FIG. 2 is a view of an oil tool in which the present invention can be embodied;
FIG. 3 is a schematic illustration in vertical cross-section of a transducer embodying the present invention;
FIG. 4 is a schematic illustration of the capacitance plate arrangement of the present invention;
FIG. 5 is a graphic representation of the changes in gap spacing as a function of temperature;
FIG. 6 is a graphic representation of the change in gap spacing as a function o pressure;
FIG. 7 is an illustration in cross-section of a transducer embodying the present invention;
FIG. 8 is an enlarged view in cross-section of construction details of a transducer embodying he present invention;
FIG. 9A is a view of a toroid member;
FIG. 9B is a view in cross-section taken along line 9B--9B of FIG. 9A;
FIG. 9C is a bottom view of the toroid member shown in FIG. 9A;
FIG. 10A is a plan view of the ring member 63';
FIG. 10B is a view in cross-section through FIG. 10A; and
FIG. 10C is a bottom view of the ring member 62'.
This invention relates to a measuring system, and more particularly, to a capacitance type quartz transducer for measuring force or measuring force as a function of pressure of fluids at high temperatures, high pressures and under varying temperature, pressure and shock loading conditions.
In U.S. Pat. No. 4,091,683 issued May 10, 1978, a system for downhole measurement of pressure is disclosed in which an interrelated capacitance is utilized for measuring pressure. In U.S. Pat. No. 4,322,775 issued Mar. 30, 1982, sensor construction is disclosed in which the measurements of two capacitors in a sensor construction are obtained and in which there is compensation for the effects of gravity and temperature and in U.S. Pat. No. 4,624,136 issued on Nov. 25, 1986, a typical downhole oil field tool for pressure and temperature is disclosed is illustrated.
While the present invention has a wider application, one of the critical areas of concern to the evaluation of oil field reservoirs involves the determination of downhole pressure and temperature. For this reason, pressure and temperature measurements are taken during the actual drilling operations in procedures called "drill stem tests". Also, after a well is completed, it is a common occurrence to measure the downhole pressure and temperature over a period of time for "production tests". In oil field applications, therefore, measurement of pressure and temperature is an important factor and it is made even more important in that the accuracy of the measurement can be a significant factor in determining the extent of oil reserves available from underground production. The extent of oil reserves is an asset and thus precise measurements are necessary for accurate asset evaluations.
Oil field practices being what they are, cause equipment to be subjected to rough treatment which translates into shock loading for instrumentation in a well tool. It is not uncommon for instrumentation to be dropped at the earth's surface in a shop, or at the well site, or transported at a haphazard speed into or out of the well bore. In some operations, it is sometimes possible to have the pressure and temperature sensing device connected up to the system when a shape charge perforator or other explosive device is detonated in the well bore. Thus, the pressure and temperature measuring equipment is subject to moderate to severe shock loads at any time and preferably a construction which minimizes the effects of shock loading is highly desirable.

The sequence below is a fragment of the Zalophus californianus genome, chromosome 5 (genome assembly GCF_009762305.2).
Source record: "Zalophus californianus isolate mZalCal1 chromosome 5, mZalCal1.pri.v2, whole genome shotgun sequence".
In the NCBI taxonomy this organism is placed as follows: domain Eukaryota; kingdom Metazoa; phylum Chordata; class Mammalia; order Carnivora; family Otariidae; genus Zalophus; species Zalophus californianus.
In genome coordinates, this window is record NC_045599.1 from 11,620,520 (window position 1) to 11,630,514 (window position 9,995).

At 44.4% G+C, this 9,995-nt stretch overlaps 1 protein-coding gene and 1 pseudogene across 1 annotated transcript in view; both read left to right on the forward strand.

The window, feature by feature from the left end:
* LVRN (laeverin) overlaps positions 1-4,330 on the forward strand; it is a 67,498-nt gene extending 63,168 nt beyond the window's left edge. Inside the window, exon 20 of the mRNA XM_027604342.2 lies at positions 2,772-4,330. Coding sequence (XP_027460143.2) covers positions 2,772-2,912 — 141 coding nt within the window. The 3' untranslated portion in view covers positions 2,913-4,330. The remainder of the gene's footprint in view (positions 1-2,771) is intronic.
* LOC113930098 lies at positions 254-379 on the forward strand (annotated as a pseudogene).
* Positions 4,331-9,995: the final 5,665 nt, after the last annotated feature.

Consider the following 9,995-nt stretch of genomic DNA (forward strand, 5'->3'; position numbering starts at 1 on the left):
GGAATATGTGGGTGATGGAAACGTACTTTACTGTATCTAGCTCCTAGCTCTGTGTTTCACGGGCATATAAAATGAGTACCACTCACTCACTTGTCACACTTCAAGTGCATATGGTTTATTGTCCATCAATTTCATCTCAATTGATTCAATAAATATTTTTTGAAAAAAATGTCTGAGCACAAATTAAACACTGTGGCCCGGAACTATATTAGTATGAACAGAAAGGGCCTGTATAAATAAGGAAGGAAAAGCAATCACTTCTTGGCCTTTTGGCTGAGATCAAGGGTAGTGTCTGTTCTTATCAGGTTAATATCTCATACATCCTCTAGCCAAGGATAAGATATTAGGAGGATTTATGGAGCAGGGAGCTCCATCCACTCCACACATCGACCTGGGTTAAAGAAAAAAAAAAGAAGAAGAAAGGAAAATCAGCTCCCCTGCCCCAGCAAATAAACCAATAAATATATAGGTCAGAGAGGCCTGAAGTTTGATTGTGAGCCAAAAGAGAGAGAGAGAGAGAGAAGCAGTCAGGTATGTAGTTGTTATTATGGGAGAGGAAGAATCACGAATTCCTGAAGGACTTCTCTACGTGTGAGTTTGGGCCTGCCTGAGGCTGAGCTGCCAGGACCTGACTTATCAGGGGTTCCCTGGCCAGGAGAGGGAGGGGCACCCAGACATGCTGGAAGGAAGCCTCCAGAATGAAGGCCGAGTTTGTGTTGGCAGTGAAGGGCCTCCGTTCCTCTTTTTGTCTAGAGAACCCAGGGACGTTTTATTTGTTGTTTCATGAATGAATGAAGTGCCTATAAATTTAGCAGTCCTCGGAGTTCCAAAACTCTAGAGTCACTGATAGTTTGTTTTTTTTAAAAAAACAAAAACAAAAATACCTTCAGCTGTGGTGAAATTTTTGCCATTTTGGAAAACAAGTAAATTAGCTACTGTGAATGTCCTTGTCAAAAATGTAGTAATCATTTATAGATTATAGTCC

Another significant factor in pressure and temperature measurements is the fact that a temperature change can occur in a downhole well situation and because the tool has a temperature response lag factor, the pressure recordings can be inaccurate until the instrument or tool stabilizes at the changed temperature. Thus, there can be a time span of inaccuracy in the pressure measurements while a temperature stabilization process occurs.
In a typical oil field production test of temperature and pressure, the instrumentation is lowered typically on an electrical wireline, slick line or tubing into the well bore and the tool senses the pressure and temperature in the well bore over a period of time. This data collected over a period of time is either read out at the surface or retained in a downhole memory for subsequent analysis.
In a non-oil field application, the transducer can be utilized for measuring force, i.e., weight or load directly with a high degree of accuracy.
The present invention is embodied in a force responsive sensor where the application of pressure produces a force and a corresponding displacement of a measuring element where the displacement of the measuring element is a function of pressure. The present system contemplates an integrally constructed transducer in which a reference capacitance and a sensor capacitance are arranged for measurement of a displacement parameter of the transducer. The transducer is constructed of an elastic material under a compressive load so as to better resist the effect of shock loading and has a low coefficient of expansion per degree of temperature change and is relatively unaffected by changes in temperature. By the location of the capacitance devices within an integral structure, the effects of temperature and sensor distortion are automatically compensated for by the system. A bellows constructed of a metal configuration to a bellows shape receives liquid or fluid under pressure and contains the pressure while a force proportional to the pressure is applied to produce a small displacement in the measurement element. The entire measurement unit is preferably mounted in a vacuum or inert atmosphere and provides a miniaturized, highly accurate force sensor for pressure which is substantially independent of temperature and stress effects.
This is a divisional of co-pending application Ser. No. 102,000 field on Sept. 8, 1987.